Mile 11: You know, the Birmingham Bridge is a Jagoff. I saw a sign right before we crossed it that read, “I got 99 problems but a bridge ain’t one.” FOR REAL. Anyway, I ran most of the way to the top, walking for a series of steps when the sun felt like it was too much for me, and resuming when I felt okay. As we crossed the top and started down the other side, two EMS officials were helping a downed woman. They already had an IV in and were giving her fluids. It was at this point that I started to realize my walk breaks weren’t the worst thing in the world.
Mile 12: Uphill. I staggered walking with running up the hill. I struggled a little, but I knew that taking it easy was the only way to survive the still rising temps. A young group of happy marathon spectators offered free beer to runners at this point, but I decided I would throw up five feet from drinking one and opted not to accept. Bummer. Instead, I just hit the water station at 12.2 and repeated the drinking and pouring.
Mile 13 and Point 1: After cresting the seemingly un-ending but not-as-steep-as-the-marathon-course uphill, the finish line was immediately visible. As I headed toward the finish line, I made a choice to speed up just a little but not too much. I picked a point in which I would then surge to the finish. I crossed the finish line strong and a bit overheated, but cooler thanks to the water I chose to pour at the last two water stations.
I walked through the amazingly secure and organized finisher’s chute very slowly. I accepted Gatorade, water, a banana, and a Smiley Cookie. I saved the cookie for my kids, but consumed the rest myself.
As I accepted my medal, I thought about how hard I fought for that medal. The winter of doom training. The long hours away from my kids. I thought about the hard year I had; the loss, the challenges, the surgery, the difficulty. I thought about the people who supported me through all of that, the ones who donated to my race, the ones who held me up when I couldn’t hold myself up, the ones who believed in me.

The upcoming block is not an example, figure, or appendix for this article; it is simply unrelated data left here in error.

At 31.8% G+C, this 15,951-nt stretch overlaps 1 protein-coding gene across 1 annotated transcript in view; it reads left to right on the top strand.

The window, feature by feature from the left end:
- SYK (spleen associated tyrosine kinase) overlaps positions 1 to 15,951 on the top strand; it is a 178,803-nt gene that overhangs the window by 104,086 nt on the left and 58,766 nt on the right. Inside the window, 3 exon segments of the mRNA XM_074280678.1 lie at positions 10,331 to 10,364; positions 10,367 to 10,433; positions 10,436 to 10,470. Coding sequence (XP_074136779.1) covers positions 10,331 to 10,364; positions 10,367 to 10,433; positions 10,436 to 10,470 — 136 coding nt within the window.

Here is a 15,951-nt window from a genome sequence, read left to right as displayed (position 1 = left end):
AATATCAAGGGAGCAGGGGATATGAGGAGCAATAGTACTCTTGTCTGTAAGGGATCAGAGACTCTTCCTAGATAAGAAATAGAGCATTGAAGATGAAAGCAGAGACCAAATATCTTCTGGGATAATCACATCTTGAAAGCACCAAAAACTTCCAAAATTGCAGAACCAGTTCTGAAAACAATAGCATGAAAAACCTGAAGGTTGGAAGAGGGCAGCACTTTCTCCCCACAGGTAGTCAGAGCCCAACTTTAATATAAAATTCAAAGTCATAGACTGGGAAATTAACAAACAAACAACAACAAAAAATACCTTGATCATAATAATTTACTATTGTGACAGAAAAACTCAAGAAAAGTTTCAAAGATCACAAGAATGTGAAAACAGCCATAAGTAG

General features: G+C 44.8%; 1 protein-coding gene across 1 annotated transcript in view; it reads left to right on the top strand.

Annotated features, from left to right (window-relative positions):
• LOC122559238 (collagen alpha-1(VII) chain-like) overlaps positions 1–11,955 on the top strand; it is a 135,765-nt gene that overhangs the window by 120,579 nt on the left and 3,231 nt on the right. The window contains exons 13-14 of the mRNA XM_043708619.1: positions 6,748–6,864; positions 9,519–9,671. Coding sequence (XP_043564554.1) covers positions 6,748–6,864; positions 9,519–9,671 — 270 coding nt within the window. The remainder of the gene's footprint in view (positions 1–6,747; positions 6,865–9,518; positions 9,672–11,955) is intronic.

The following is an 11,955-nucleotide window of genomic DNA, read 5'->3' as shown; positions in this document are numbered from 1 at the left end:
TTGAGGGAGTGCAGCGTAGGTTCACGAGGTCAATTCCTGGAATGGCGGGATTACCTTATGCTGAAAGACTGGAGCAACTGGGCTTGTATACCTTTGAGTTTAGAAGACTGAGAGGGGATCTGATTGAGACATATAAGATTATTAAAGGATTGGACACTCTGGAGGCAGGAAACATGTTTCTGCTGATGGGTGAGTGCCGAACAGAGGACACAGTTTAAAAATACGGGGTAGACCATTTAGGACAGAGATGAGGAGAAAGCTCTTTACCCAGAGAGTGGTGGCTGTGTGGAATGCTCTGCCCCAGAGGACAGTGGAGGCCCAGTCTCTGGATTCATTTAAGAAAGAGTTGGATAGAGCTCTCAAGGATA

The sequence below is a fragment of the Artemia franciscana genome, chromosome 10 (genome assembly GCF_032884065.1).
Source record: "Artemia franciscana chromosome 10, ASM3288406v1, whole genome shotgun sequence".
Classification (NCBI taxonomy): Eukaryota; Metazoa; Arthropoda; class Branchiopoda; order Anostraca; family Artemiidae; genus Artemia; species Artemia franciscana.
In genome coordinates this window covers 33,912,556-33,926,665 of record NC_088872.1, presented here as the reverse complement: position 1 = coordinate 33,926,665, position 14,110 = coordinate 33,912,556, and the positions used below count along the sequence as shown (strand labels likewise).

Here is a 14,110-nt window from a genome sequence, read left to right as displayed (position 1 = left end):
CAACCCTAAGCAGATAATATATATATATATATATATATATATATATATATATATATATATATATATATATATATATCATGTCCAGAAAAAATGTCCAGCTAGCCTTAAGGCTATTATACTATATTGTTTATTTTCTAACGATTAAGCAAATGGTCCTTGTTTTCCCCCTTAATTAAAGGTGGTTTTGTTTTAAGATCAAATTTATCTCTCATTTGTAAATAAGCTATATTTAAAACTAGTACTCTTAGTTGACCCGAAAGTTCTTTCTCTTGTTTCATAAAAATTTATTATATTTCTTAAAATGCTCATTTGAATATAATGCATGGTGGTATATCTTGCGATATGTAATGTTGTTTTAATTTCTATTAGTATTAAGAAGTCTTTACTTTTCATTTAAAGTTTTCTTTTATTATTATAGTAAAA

And I deemed the race a success.
I went and changed, ate a little something, and charged my phone in the VIP Experience lounge. Then I went to wait for my husband at the finish line. His shared location through our iPhones had him pinging all the way to Shaler, so it was hard to know exactly when he’d be coming across the finish line, but I timed it pretty close. Thankfully I had a little extra time, because I realized I left our car key, which I’d carried in my running skirt, in the VIP bathroom. When I went to find it, I found Kim, but not my key. The front desk had it, however, and I still made it back to the finish line to meet my husband.
What’s the first thing he said when he finished his first full marathon?
“I don’t know how you did that.” And he hugged me hard and tight. And I cried some more, but tears of pride. For him. For me. For us both. I felt so full of pride I could burst.
I got him into the Wyndham, bought him a beer, got him some food, and sent him off to change. After heading out of Pittsburgh via Ohio River Boulevard (no 376/Green Tree detour! no traffic!), we spent the rest of the day at The Farm with friends and family, celebrating the finishing of two big races, my birthday that just passed and my husband’s which is about to arrive.
Hot tub and a drink? Yes, please!
Today I worked, picked up the dog, helped out at LittleBrother’s baseball practice, and ran a recovery mile in the rain. Tomorrow is another day, another chance to run my own race.
I want to thank Our Clubhouse PA for the work they do for families dealing with cancer, P3R for the great event and for having me again as an Official Pittsburgh Marathon blogger, my friends and family for their support, and my husband for training with me, pushing me to be my best, and loving me like whoa.
Will I run another Pittsburgh Half? I guess we’ll see! Or, as they say, #GameOnPGH!
Please check out the rest of the Official Pittsburgh Marathon Bloggers to see how their races went.